Surprise: Now Even Australia's Biggest Business Organization Says It Has Doubts About TPP

from the anyone-still-support-it?-anyone??? dept

As Techdirt has reported, the few studies into the economic impact of TPP that exist show that there is likely to be vanishingly small benefit for most countries. The Australian Council of Trade Unions, representing 1.6 million workers in Australia, is not impressed with the deal, and has just called for TPP to be rejected, according to the Guardian:

"The TPP puts globalisation before Australian workers, threatens the fundamentals of our democracy and drives up health costs," [ACTU’s director of policy] Tkalcevic said. "By destroying thousands of Australian jobs and driving down wages we believe the TPP will lead to higher levels of inequality.

The TPP is a toxic combination of more power to multinationals ahead of democracy and globalisation ahead of Australian workers."
It would be easy to dismiss this as typical left-wing anti-big business rhetoric. But the same could hardly be said about the following:
Australia's biggest business organisation has distanced itself from claims the proposed Trans Pacific Partnership will create hundreds of thousands of jobs and be a "gigantic foundation stone" for Australia's future.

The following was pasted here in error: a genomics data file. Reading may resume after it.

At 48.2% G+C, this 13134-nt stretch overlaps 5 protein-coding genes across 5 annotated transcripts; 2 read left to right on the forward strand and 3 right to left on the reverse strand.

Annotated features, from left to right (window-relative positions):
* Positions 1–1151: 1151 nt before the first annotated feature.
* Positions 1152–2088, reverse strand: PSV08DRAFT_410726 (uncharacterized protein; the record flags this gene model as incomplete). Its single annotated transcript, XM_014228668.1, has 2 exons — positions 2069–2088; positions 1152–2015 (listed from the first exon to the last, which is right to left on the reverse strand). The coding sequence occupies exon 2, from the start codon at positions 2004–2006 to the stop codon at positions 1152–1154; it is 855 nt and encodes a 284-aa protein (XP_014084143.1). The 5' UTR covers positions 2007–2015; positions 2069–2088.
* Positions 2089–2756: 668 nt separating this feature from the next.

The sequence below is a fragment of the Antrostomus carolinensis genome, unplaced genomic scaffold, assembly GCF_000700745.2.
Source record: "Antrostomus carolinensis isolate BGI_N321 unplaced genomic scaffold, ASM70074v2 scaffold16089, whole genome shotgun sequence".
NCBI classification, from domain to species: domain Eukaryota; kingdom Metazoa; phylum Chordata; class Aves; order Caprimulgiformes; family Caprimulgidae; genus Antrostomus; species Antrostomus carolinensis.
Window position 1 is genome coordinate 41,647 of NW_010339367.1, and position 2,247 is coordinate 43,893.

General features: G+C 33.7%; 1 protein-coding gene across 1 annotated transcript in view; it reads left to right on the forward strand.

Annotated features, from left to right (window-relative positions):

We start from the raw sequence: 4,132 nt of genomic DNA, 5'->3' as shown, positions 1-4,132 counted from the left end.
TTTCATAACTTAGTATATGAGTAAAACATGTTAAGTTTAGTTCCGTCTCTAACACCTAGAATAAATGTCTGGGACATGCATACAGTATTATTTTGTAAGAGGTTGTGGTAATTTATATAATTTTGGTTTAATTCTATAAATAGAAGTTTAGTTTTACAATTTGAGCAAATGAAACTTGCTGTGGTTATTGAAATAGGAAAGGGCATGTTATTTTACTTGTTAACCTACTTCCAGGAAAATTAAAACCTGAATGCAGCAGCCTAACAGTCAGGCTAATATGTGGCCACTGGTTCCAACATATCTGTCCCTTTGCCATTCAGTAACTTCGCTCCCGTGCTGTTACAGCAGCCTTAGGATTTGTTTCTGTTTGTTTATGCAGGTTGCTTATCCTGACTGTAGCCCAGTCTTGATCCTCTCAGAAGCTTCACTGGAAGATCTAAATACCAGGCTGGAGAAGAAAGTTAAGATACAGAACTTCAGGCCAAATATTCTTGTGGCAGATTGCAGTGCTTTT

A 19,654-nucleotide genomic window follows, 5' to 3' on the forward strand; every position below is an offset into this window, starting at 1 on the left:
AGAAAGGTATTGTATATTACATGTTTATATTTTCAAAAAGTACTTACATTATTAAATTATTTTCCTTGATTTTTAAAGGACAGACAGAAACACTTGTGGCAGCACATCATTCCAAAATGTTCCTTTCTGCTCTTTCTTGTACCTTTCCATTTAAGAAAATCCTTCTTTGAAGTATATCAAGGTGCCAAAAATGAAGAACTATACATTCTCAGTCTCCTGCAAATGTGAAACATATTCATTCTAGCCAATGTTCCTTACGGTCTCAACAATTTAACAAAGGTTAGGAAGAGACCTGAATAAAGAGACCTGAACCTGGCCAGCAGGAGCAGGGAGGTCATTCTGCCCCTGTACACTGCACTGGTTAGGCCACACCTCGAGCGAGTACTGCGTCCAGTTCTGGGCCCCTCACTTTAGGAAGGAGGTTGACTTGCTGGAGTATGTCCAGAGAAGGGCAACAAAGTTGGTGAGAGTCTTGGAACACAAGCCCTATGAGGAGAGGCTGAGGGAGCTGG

As The Sydney Morning Herald reports, when the Australian Chamber of Commerce and Industry (ACCI) spoke before a Parliamentary commission, it was particularly critical about the nature of the TPP deal, and the lack of in-depth, independent economic analysis:
ACCI argued the agreement did not mandate free trade and had not been assessed by an independent authority such as the Productivity Commission.
The business organization also criticized the opacity of the trade negotiations:
"With the exception of some relatively superficial information on the Department of Foreign Affairs and Trade website, it is difficult to know the detail of what is being negotiated in our national interest," [ACCI's director of trade] Mr Clark said.
It even went so far as to worry about "regulatory chill":
the chamber wanted the inquiry to note that the deal would "further complicate compliance and costs for business" and had not been subjected to an independent Australian economic analysis.

It should also be concerned about the potential for "regulatory chill" from the clauses that would prevent further liberalisation of Australia's intellectual property and labour laws after it had been ratified.
When a country's top business association offers criticism in more or less the same terms as anti-TPP activists, maybe it's time to think twice about ratifying a deal that still lacks any credible justification.

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  • identicon
    Anonymous Coward, 18 Oct 2016 @ 11:31pm

    nope don't believe it

    people lie most people that are even peripherally involved in this will never tell the truth and would murder their own children to make it happen it is going to happen

    reply to this | link to this | view in chronology ]

  • icon